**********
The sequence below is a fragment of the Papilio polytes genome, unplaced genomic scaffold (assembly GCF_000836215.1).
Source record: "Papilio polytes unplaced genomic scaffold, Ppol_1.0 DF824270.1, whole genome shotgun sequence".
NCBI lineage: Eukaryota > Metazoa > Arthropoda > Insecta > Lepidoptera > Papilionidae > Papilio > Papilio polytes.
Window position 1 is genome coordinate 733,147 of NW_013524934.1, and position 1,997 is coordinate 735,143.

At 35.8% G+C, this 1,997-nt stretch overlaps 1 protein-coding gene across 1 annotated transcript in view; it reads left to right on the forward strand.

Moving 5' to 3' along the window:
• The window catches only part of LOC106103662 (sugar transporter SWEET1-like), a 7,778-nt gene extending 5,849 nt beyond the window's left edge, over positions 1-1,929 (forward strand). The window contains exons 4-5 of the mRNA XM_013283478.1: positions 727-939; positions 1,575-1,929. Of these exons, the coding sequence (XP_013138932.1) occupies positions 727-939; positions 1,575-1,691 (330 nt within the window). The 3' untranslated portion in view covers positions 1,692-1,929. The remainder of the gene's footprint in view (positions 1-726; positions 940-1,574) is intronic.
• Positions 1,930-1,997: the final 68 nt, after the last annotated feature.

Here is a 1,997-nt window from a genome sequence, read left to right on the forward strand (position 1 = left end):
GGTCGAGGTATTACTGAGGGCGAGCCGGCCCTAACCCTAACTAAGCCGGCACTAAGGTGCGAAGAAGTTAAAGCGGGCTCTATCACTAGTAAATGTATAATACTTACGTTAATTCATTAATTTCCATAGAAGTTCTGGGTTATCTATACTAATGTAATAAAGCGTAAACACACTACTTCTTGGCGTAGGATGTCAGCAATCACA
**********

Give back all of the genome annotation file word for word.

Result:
The sequence below is a fragment of the Papilio polytes genome, unplaced genomic scaffold (assembly GCF_000836215.1).
Source record: "Papilio polytes unplaced genomic scaffold, Ppol_1.0 DF824270.1, whole genome shotgun sequence".
NCBI lineage: Eukaryota > Metazoa > Arthropoda > Insecta > Lepidoptera > Papilionidae > Papilio > Papilio polytes.
Window position 1 is genome coordinate 733,147 of NW_013524934.1, and position 1,997 is coordinate 735,143.

At 35.8% G+C, this 1,997-nt stretch overlaps 1 protein-coding gene across 1 annotated transcript in view; it reads left to right on the forward strand.

Moving 5' to 3' along the window:
• The window catches only part of LOC106103662 (sugar transporter SWEET1-like), a 7,778-nt gene extending 5,849 nt beyond the window's left edge, over positions 1-1,929 (forward strand). The window contains exons 4-5 of the mRNA XM_013283478.1: positions 727-939; positions 1,575-1,929. Of these exons, the coding sequence (XP_013138932.1) occupies positions 727-939; positions 1,575-1,691 (330 nt within the window). The 3' untranslated portion in view covers positions 1,692-1,929. The remainder of the gene's footprint in view (positions 1-726; positions 940-1,574) is intronic.
• Positions 1,930-1,997: the final 68 nt, after the last annotated feature.

Here is a 1,997-nt window from a genome sequence, read left to right on the forward strand (position 1 = left end):
GGTCGAGGTATTACTGAGGGCGAGCCGGCCCTAACCCTAACTAAGCCGGCACTAAGGTGCGAAGAAGTTAAAGCGGGCTCTATCACTAGTAAATGTATAATACTTACGTTAATTCATTAATTTCCATAGAAGTTCTGGGTTATCTATACTAATGTAATAAAGCGTAAACACACTACTTCTTGGCGTAGGATGTCAGCAATCACA